According to recent research many of us believe CDs will be around for at least another decade despite the increasing demand for downloads and the constantly falling CD sales.
Of those surveyed by ISP PlusNet, 48 percent expect it to be at least 10 years before CDs become obsolete. A further 28 percent reckon CDs still have a good five years to go. I, for one, agree.
I know you're sitting there with your mouths wide open in shock but I just can’t help it, there's something about a CD that gives me a warm fuzzy feeling inside. I just don’t have the same response to an MP3 file.
Before you accuse me of being a dinosaur stuck in the 20th century, let me assure you I'm not. I'm on my second iPod, I know how to (and frequently use) the Bluetooth feature on my mobile phone to transfer music and photos and I have an active Facebook account. I still can't bear to part with my CDs, though.
I know it's time-consuming ripping a new CD to my iTunes library when I could just import the file in half the time, but there's something about buying a CD that appeals to the hardened shopaholic in me. I may simply be reinforcing the stereotype about my gender, but I'm a truthful kind of lass.
Why do I feel this way? I think it boils down to the fact I actually have something I can hold and feel in return for giving away £10 of my hard-earned cash. Downloading an MP3 just doesn’t provide that sort of return.
I love opening the plastic CD case and its reassuring stiffness which means it's never been opened before. Don’t get me started on the smell of the new paper booklet and the way the CD sparkles in the light. It almost gives me the same buzz as a new pair of Jimmy Choo's (I said almost!).
According to British Phonographic Industry (BPI) figures, music downloads in the UK hit a record 2.94m in the last week of 2007 – that's double the level of 2006. At the same time, CD album sales plummeted 10 percent over 2007, although sales remain 26 per cent higher than a decade ago.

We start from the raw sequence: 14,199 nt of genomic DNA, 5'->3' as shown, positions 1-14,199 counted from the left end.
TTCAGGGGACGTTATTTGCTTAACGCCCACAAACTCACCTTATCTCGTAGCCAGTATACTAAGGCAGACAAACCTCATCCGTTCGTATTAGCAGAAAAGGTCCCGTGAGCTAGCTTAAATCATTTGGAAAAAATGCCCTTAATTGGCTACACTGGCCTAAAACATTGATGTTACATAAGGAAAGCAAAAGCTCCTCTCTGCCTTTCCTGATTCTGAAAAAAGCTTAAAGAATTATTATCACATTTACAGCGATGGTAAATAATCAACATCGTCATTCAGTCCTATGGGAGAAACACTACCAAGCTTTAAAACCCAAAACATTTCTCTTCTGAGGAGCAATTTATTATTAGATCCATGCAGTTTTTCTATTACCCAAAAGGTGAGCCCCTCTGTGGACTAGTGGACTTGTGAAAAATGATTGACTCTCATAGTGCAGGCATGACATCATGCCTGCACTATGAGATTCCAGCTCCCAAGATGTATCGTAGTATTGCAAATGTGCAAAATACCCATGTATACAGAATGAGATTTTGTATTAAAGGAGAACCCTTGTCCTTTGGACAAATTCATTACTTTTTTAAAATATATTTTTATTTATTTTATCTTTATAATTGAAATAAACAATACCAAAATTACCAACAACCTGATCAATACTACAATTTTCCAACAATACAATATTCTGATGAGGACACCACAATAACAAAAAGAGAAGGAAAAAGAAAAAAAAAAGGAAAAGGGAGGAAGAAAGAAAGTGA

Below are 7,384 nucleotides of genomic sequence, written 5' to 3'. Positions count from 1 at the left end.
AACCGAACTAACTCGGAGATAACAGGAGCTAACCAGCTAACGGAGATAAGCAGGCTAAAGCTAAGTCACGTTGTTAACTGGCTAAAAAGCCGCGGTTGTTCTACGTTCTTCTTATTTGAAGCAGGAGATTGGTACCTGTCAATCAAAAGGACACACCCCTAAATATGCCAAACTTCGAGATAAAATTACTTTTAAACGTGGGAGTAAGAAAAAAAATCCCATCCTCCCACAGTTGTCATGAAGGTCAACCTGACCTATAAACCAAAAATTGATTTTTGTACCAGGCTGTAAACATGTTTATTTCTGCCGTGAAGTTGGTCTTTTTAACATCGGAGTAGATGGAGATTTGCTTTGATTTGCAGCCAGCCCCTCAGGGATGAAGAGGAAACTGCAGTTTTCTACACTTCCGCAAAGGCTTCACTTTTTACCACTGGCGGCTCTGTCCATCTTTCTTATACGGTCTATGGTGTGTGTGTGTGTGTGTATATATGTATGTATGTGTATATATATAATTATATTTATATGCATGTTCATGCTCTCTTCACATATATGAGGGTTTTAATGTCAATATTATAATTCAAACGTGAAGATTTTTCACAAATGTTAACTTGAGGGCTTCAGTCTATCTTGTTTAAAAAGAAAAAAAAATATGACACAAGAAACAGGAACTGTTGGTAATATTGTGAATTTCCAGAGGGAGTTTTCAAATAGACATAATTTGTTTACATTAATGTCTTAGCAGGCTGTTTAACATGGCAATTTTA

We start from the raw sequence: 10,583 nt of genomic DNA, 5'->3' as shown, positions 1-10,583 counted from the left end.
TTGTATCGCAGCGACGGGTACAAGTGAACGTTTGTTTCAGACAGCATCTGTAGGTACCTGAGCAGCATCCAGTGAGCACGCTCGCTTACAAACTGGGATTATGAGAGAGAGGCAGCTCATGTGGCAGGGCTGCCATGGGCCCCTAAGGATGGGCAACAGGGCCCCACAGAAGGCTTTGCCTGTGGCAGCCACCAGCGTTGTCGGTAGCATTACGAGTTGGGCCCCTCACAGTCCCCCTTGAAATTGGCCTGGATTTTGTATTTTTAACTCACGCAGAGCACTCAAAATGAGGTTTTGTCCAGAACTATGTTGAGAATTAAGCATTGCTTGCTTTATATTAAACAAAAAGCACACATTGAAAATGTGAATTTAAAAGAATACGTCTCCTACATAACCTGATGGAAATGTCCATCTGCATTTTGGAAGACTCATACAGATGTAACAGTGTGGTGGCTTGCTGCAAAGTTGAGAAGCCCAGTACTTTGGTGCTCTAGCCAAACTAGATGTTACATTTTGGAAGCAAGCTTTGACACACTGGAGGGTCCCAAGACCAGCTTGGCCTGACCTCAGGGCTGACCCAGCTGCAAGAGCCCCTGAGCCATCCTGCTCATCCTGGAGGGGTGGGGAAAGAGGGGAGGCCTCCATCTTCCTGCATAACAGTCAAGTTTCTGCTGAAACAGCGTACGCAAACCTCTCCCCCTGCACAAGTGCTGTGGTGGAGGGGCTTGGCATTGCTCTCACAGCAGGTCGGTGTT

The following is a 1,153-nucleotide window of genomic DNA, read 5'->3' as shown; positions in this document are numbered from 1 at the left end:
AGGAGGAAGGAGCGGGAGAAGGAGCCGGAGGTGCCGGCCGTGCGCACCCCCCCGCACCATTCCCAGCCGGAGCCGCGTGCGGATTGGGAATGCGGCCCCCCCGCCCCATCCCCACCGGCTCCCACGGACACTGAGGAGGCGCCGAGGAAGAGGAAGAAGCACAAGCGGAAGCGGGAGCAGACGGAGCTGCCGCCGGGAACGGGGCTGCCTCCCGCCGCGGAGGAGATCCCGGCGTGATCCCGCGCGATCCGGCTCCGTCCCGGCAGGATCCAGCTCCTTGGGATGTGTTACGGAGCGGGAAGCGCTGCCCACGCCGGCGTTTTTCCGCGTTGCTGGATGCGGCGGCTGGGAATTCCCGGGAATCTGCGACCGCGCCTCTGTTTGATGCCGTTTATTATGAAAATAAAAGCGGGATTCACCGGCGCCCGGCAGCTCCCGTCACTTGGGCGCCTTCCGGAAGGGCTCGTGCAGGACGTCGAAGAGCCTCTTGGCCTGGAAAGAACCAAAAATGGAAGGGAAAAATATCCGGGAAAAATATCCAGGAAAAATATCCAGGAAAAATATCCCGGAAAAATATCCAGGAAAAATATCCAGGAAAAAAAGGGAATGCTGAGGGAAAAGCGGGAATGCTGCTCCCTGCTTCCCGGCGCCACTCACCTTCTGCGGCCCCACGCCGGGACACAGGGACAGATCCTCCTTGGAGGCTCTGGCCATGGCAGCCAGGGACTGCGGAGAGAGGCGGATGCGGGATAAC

But back to me and my CDs. Opening the My Music folder on your hard drive and displaying hundreds of tiny files all with the same logo just doesn't compare to having my friends run their fingers along the hundreds of alphabetically ordered plastic cases on display in my pine CD rack.
There's also the embarrassment issue. I can hide from the world that I once deemed it entirely credible to purchase gems by Mr Blobby, PJ and Duncan and Jason Donovan. These CDs now remain buried at the back of my parents' loft, never to see the light of day again. But if you choose to download these or any other songs you deem your guilty pleasure, you won't be hiding it from the world – in fact you'll broadcasting it to the various digital music stores you use. Staff there will be laughing about your shoddy music taste for weeks to come (I can assure you I did when I worked for a certain high-street music store).
I'm not as optimistic as the 10 percent surveyed that reckon CDs will be around for ever. I know the time will come when CDs will go north to the great home in the sky where vinyl, cassette and betamax have ended up (R.I.P) but that time hasn't come yet.
I’m not alone in my love of the Compact Disc. A poll of PC Advisor.co.uk users revealed that more than 43 percent of you are also fond of purchasing CDs and then ripping them to listen to on your PC or MP3 player.
This week, we've been asking you for your recommendations for the best music-sharing sites – a discussion that has led to more praise for the supposedly outdated CD.
Forum members Totally-braindead, Earthsea and Keef66 also told us they didn't purchase downloadable files and instead opted to buy CDs. One member, Skeletal, identified his reason for purchasing CDs over MP3s boiled down to the fact that MP3s don’t offer a high enough quality sound.
So while digital music is here to stay, I'm relieved to find I shan't have to consign the rest of my CD collection to the attic along with my Mr Blobby album any time soon.